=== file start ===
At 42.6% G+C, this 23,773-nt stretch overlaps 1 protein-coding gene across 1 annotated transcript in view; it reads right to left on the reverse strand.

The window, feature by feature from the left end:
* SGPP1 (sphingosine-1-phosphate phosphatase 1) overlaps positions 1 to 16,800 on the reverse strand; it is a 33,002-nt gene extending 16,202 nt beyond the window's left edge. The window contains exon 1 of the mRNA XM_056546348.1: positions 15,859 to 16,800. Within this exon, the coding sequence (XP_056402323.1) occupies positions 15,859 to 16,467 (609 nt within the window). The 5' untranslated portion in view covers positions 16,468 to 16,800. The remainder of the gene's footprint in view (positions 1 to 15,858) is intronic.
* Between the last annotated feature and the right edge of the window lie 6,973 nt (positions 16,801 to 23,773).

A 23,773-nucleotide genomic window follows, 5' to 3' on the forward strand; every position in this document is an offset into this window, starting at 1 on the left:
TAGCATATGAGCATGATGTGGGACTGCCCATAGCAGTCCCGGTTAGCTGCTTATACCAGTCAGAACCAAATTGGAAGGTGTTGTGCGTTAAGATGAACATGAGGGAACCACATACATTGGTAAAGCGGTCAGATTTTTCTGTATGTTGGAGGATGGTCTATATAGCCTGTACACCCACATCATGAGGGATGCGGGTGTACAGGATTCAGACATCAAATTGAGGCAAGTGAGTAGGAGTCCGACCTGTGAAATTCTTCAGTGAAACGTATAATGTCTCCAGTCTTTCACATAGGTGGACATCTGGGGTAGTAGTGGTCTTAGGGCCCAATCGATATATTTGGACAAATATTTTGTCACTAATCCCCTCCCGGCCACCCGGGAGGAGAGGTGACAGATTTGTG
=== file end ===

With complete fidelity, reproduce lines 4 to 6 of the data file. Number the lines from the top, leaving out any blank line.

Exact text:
* Between the last annotated feature and the right edge of the window lie 6,973 nt (positions 16,801 to 23,773).

A 23,773-nucleotide genomic window follows, 5' to 3' on the forward strand; every position in this document is an offset into this window, starting at 1 on the left:
TAGCATATGAGCATGATGTGGGACTGCCCATAGCAGTCCCGGTTAGCTGCTTATACCAGTCAGAACCAAATTGGAAGGTGTTGTGCGTTAAGATGAACATGAGGGAACCACATACATTGGTAAAGCGGTCAGATTTTTCTGTATGTTGGAGGATGGTCTATATAGCCTGTACACCCACATCATGAGGGATGCGGGTGTACAGGATTCAGACATCAAATTGAGGCAAGTGAGTAGGAGTCCGACCTGTGAAATTCTTCAGTGAAACGTATAATGTCTCCAGTCTTTCACATAGGTGGACATCTGGGGTAGTAGTGGTCTTAGGGCCCAATCGATATATTTGGACAAATATTTTGTCACTAATCCCCTCCCGGCCACCCGGGAGGAGAGGTGACAGATTTGTG